Driving ASEAN FinTech Ecosystem
Southeast Asia is experiencing accelerated growth in its fintech industry with the sector attracting more than US$450 million in investment in 2018, a 33% increase from 2017. An increasingly digital consumer base have driven demands for more convenient and secure methods of payment and other financial services. Traditional banking systems and financial institutions are focusing resources on developing and integrating digital solutions into their operations to increase customer satisfaction and reach. Authorities across the region are taking steps to ensure consumers and businesses are protected from fraudulent activities while maintaining a competitive environment to grow for the financial sector.
Banking and Finance Digital Transformation intensifies in ASEAN
United Overseas Bank (UOB) announced the launch of its ASEAN digital bank in August 2018. As part of its continuing efforts to penetrate ASEAN’s increasing base of “mobile first” and “mobile only” customers, UOB also launched its pan-regional Engagement Lab (eLab) in October 2018. The eLab is designed to deepen customer engagement through behavioural insights derived from latest technologies like Artificial Intelligence (AI). It enables intuitive customer engagements such as having conversations designed in the customer’s mother tongue.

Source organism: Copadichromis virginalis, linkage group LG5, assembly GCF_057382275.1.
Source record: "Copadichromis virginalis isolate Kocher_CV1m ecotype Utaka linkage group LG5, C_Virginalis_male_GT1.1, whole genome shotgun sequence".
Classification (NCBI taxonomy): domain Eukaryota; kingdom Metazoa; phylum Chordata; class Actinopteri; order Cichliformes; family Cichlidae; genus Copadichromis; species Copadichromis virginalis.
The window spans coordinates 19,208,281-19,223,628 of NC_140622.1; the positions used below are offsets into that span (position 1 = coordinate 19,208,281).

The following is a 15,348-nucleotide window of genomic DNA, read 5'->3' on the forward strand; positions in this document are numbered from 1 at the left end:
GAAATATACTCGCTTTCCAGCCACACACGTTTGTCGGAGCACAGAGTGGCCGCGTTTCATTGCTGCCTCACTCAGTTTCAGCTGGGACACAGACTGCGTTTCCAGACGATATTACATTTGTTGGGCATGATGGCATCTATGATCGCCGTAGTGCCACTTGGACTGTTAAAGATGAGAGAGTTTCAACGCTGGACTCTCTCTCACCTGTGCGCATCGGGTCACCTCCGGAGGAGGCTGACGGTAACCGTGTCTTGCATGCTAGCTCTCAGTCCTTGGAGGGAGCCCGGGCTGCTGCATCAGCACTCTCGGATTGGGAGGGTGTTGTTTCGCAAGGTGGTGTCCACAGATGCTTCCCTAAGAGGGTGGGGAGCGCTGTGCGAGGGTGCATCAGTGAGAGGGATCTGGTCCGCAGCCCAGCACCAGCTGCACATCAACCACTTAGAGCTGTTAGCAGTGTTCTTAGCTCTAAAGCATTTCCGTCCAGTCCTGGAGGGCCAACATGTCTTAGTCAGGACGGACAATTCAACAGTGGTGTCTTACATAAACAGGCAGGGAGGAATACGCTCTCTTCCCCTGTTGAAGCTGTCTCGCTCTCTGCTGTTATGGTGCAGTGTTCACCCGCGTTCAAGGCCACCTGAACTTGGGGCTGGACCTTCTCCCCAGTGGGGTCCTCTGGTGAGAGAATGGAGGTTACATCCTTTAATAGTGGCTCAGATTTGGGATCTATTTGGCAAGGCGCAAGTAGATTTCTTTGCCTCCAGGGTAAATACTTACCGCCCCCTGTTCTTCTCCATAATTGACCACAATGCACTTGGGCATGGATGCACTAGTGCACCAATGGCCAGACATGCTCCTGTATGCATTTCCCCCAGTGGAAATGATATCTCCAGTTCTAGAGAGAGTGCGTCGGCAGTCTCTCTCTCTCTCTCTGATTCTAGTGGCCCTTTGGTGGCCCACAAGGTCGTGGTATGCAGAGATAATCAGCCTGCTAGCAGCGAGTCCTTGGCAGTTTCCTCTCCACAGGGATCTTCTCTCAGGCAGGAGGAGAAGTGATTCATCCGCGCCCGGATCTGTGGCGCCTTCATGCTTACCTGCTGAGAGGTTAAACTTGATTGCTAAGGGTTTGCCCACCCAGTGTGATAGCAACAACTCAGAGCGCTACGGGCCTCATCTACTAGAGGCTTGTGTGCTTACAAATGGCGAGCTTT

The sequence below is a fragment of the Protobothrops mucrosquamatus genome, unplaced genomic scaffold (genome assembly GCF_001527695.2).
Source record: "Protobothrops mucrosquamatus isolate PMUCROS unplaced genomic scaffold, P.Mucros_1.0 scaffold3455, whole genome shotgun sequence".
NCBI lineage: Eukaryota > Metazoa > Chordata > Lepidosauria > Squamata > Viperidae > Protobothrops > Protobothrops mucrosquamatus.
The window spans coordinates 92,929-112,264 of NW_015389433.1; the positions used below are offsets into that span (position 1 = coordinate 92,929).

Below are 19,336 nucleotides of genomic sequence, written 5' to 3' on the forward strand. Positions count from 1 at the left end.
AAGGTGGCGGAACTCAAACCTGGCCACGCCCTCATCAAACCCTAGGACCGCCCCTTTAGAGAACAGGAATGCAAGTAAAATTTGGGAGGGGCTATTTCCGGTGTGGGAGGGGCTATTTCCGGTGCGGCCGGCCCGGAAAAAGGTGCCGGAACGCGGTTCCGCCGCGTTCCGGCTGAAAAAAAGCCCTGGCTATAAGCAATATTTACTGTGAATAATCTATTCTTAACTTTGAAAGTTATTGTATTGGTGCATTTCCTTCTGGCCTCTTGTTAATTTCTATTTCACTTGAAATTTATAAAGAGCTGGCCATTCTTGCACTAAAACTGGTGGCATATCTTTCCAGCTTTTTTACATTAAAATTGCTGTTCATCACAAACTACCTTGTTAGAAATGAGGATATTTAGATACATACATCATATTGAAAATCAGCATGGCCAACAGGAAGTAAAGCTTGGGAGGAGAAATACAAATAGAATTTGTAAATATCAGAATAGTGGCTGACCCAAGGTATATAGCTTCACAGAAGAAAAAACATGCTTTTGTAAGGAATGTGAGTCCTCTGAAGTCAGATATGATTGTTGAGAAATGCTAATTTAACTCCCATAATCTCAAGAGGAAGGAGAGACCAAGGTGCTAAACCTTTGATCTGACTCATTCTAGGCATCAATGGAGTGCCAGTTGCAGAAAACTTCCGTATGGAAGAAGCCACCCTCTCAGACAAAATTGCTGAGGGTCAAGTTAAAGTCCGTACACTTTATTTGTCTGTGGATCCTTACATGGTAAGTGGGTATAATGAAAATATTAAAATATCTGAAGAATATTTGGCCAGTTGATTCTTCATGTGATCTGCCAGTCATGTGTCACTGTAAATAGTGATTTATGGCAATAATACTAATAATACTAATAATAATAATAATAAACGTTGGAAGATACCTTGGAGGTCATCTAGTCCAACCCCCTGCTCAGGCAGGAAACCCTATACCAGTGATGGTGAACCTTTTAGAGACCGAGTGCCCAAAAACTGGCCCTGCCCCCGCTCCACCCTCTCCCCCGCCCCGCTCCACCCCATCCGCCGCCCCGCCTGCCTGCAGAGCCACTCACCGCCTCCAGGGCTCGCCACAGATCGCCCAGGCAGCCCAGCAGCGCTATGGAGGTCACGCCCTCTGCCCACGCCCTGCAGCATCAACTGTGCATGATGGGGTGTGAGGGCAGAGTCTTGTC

In 2018, the Singtel Group launched VIA, its cross-border mobile payment alliance in partnership with Kasikornbank (KBank). Under the partnership, QR code-based mobile payments are offered through mobile wallets Singtel Dash, AIS GLOBAL Pay and Rabbit Line Pay, across Singapore and Thailand. Moving forward, the alliance will be progressively expanded to unify the region’s fragmented payments scene. The initiative aims to create a region-wide payment network of telco and non-telco wallets that allows customers to seamlessly use their local wallets abroad, while enjoying competitive foreign exchange rates.
Local banks in Indonesia are also integrating technology into their operations. An example being Permata Bank in Indonesia. It seeks to become a digital bank and has explored digital solutions such as Artificial Intelligence (AI), biometrics and blockchain. It has since introduced various biometric authentication systems, such as FingerID, FacialID and VoiceID, to speed up the authentication process for customer identity which has increased customer satisfaction and efficiency of customer service.
Grab, a regional ride hailing company, is expanding its digital financial services across the region. The company entered into a digital payment service alliance with UOB to integrate digital banking solutions onto Grab’s mobile apps. The alliance will also utilize the bank’s cash management service to allow app users the convenience of directly topping up their GrabPay wallet from their UOB accounts. Grab seeks to emulate a localized version of this alliance in Thailand as it’s financial arm, Grab Financial, enters into a US$50 million partnership with KBank. The partnership aims to launch mobile payment app, GrabPay by Kbank, which will integrate features of the bank’s K Plus app and Grab app as well as offer direct top ups to ensure a seamless experience for users.